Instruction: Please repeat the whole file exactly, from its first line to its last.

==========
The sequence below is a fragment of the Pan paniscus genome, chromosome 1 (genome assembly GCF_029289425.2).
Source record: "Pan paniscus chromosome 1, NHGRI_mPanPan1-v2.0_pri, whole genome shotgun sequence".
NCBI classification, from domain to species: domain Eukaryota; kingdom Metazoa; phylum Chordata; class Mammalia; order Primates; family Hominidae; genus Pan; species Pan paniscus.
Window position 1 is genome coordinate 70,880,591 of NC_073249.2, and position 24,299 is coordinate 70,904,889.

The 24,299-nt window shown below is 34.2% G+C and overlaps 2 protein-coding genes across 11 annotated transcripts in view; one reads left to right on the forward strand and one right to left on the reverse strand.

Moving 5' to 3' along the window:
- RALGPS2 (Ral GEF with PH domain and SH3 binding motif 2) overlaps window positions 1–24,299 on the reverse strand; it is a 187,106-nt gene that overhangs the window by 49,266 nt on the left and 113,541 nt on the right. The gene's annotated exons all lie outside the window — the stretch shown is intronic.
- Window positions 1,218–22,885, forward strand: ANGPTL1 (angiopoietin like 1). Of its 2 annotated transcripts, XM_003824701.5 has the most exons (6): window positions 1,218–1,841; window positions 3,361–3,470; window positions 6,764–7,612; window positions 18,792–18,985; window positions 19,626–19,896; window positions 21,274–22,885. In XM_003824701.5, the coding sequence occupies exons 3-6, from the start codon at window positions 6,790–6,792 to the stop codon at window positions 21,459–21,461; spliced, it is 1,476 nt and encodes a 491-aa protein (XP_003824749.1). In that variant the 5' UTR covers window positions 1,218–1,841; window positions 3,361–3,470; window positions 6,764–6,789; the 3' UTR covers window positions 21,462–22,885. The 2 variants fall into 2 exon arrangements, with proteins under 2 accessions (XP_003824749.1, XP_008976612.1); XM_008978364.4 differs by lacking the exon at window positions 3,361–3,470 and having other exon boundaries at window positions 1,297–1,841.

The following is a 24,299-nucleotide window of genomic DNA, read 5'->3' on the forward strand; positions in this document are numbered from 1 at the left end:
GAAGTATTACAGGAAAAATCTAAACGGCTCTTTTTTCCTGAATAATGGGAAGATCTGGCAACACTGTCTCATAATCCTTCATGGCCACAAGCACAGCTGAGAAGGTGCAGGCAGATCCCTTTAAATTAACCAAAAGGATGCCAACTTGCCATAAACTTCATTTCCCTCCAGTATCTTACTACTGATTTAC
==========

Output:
The sequence below is a fragment of the Pan paniscus genome, chromosome 1 (genome assembly GCF_029289425.2).
Source record: "Pan paniscus chromosome 1, NHGRI_mPanPan1-v2.0_pri, whole genome shotgun sequence".
NCBI classification, from domain to species: domain Eukaryota; kingdom Metazoa; phylum Chordata; class Mammalia; order Primates; family Hominidae; genus Pan; species Pan paniscus.
Window position 1 is genome coordinate 70,880,591 of NC_073249.2, and position 24,299 is coordinate 70,904,889.

The 24,299-nt window shown below is 34.2% G+C and overlaps 2 protein-coding genes across 11 annotated transcripts in view; one reads left to right on the forward strand and one right to left on the reverse strand.

Moving 5' to 3' along the window:
- RALGPS2 (Ral GEF with PH domain and SH3 binding motif 2) overlaps window positions 1–24,299 on the reverse strand; it is a 187,106-nt gene that overhangs the window by 49,266 nt on the left and 113,541 nt on the right. The gene's annotated exons all lie outside the window — the stretch shown is intronic.
- Window positions 1,218–22,885, forward strand: ANGPTL1 (angiopoietin like 1). Of its 2 annotated transcripts, XM_003824701.5 has the most exons (6): window positions 1,218–1,841; window positions 3,361–3,470; window positions 6,764–7,612; window positions 18,792–18,985; window positions 19,626–19,896; window positions 21,274–22,885. In XM_003824701.5, the coding sequence occupies exons 3-6, from the start codon at window positions 6,790–6,792 to the stop codon at window positions 21,459–21,461; spliced, it is 1,476 nt and encodes a 491-aa protein (XP_003824749.1). In that variant the 5' UTR covers window positions 1,218–1,841; window positions 3,361–3,470; window positions 6,764–6,789; the 3' UTR covers window positions 21,462–22,885. The 2 variants fall into 2 exon arrangements, with proteins under 2 accessions (XP_003824749.1, XP_008976612.1); XM_008978364.4 differs by lacking the exon at window positions 3,361–3,470 and having other exon boundaries at window positions 1,297–1,841.

The following is a 24,299-nucleotide window of genomic DNA, read 5'->3' on the forward strand; positions in this document are numbered from 1 at the left end:
GAAGTATTACAGGAAAAATCTAAACGGCTCTTTTTTCCTGAATAATGGGAAGATCTGGCAACACTGTCTCATAATCCTTCATGGCCACAAGCACAGCTGAGAAGGTGCAGGCAGATCCCTTTAAATTAACCAAAAGGATGCCAACTTGCCATAAACTTCATTTCCCTCCAGTATCTTACTACTGATTTAC